Free Press, 2012
96 pp., $10.99
Bait and Switch
Sam Harris claims that free will is an illusion. What we ordinarily believe in this neighborhood, he says, is completely mistaken: "You will do whatever it is you do, and it is meaningless to assert that you could have done otherwise"; "we know that determinism, in every sense relevant to human behavior, is true." Doesn't that imply that we human beings are not responsible for what we do? Harris is willing to bite the bullet: "we can no longer locate a plausible hook upon which to hang our conventional notions of personal responsibility." Indeed, he thinks that the illusion of free will is itself an illusion: what he means by this is that when we introspect very carefully we find that we don't really believe what we think we believe about free will.
The first thing to see is that there is a serious problem, in this book, about precisely what free will is supposed to be. As we usually think of it, free will has to do with actions and decisions; it is actions and decisions that are free or unfree. You have free will on a given occasion just if you could have done otherwise—i.e., just if it was within your power, on that occasion, to act differently from the way in which you did act then. And the fact is we instinctively believe that, on many occasions, we could indeed have done otherwise; we go on to think that on these occasions, we are accordingly responsible for what we did. Suppose I shade the truth or tell a lie in a misguided effort to make myself look good; our conviction, ordinarily, is that I could have refrained from telling that lie, am responsible for telling it, and am guilty for lying. We believe that on that very occasion it was within my power to refrain from lying, even though I did lie; and I am responsible for that lie just because it was within my power then not to lie. I make my modest contribution to my church; we think that it was within my power to refrain from doing so, so that my contribution is a free action. I freely decide whether to wear a blue shirt or a brown shirt; it was within my power to decide either way.
Now as far as I can tell, Harris does indeed mean to argue that we do not have free will in that sense, and I'll examine his arguments below. But his main target, at least the one on which he expends the most energy, seems to be something quite different. It's free will thought of in a wholly different way that he chiefly attacks. How does Harris think of free will? "Consider what it would take to actually have free will. You would need to be aware of all the factors that determine your thoughts and action, and you would need to have complete control over those factors."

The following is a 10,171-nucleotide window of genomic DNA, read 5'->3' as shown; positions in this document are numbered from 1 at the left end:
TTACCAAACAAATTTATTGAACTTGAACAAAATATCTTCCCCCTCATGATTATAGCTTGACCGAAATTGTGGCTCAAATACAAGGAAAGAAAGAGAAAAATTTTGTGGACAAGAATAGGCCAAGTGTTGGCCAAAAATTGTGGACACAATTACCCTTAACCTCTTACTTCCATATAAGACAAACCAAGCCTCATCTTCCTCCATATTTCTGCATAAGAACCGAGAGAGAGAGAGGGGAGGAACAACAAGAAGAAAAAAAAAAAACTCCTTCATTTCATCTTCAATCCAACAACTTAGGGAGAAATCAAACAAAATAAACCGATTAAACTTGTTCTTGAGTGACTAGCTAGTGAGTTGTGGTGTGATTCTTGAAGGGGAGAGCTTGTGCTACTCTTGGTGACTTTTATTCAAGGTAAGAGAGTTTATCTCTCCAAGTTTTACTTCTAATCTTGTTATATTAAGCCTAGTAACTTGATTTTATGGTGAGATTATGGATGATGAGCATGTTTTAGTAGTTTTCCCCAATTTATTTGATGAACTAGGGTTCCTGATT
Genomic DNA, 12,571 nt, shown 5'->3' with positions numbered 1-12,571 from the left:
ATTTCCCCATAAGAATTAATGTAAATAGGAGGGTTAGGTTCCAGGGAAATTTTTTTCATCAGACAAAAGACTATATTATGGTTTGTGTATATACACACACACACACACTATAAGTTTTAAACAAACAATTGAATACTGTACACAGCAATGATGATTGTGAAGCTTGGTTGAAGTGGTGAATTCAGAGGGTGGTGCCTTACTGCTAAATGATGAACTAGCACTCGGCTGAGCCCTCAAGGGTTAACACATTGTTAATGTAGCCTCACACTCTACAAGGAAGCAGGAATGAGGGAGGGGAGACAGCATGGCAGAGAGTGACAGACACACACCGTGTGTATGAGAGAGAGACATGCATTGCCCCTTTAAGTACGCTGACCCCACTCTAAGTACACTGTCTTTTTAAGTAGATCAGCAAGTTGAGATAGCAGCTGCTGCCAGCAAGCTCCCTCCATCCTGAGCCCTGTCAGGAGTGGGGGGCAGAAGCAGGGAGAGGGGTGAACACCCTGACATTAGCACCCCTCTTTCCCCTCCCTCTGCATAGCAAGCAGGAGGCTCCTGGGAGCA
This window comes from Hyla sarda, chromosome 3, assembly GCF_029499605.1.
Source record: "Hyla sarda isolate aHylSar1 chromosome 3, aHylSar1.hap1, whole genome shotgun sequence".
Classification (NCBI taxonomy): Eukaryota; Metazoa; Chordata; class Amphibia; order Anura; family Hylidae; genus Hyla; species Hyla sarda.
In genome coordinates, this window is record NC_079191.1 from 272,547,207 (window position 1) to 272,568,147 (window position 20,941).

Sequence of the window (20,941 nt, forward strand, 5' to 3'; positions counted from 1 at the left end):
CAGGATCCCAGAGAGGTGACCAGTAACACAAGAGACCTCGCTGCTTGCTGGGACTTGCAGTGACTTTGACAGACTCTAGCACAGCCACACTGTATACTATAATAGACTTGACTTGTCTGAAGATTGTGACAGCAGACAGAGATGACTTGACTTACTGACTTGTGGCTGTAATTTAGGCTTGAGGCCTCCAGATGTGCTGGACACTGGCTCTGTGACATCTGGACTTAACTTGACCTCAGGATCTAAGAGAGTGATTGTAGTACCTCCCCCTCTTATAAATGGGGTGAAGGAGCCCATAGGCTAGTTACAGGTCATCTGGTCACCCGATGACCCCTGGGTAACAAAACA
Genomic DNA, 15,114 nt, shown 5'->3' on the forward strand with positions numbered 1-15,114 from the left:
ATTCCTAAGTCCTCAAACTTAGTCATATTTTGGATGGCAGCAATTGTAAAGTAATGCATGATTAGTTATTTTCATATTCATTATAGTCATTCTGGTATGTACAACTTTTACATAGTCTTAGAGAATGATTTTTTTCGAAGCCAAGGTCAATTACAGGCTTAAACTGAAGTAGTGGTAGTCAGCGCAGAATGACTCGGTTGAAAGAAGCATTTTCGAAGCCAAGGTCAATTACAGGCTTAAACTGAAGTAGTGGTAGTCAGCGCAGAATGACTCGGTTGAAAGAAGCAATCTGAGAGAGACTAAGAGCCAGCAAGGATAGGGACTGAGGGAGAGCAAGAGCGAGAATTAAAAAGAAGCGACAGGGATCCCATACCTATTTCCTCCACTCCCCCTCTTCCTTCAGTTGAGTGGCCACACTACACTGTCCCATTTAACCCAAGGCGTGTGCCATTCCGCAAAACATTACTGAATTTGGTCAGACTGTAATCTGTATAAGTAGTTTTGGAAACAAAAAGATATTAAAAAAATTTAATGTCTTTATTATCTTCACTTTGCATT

His thought seems to be that first, there are some factors that determine my thought and action—i.e., factors that make it the case that I can never think or do anything other than what I do think or do; among these factors would be my desires, my character, various neurological factors, and so on. And second, I would have free will only if I had complete control over those factors—only if I freely chose them. I have free will only if I choose the sorts of desires and affections that I actually have; I am free only if I choose to have the character I do have, and indeed freely bring it about that I have that character. Suppose I have this strong desire to be approved of by others, and suppose I act in a way I think will promote others' having a good opinion of me. According to Harris, I am free in so acting only if I myself chose to have that desire and I myself brought it about that I do have that desire. If instead I just find myself with that desire (have not chosen to have it), then no action I take because of that desire is a free action. I want my church and indeed God's kingdom to prosper: when I act out of that desire—e. g., by financial contribution—I act freely, says Harris, only if I myself chose to have that desire, and brought it about that I do have it. He quite rightly says, "I cannot take credit for the fact that I do not have the soul of a psychopath," but from that he infers that he is not free.
Now this is vastly stronger than freedom as we ordinarily think of it. Harris notes that freedom is deeply involved in our notions of responsibility, guilt, and punishment. But freedom in his maximally strong sense is not required for responsibility or guilt or punishment. Suppose I know what is right on a given occasion, have the power to do the right thing but also the power to do something wrong, and in fact do something wrong. I quite consciously shade the truth, knowing perfectly well that doing so is wrong, and even though it is entirely within my power to tell the sober truth. Then I am responsible for being less than honest, and guilty for so doing. Nor is it required, for freedom, that I myself chose the desire to be thought highly of, or that I myself brought it about that I know that so doing is wrong.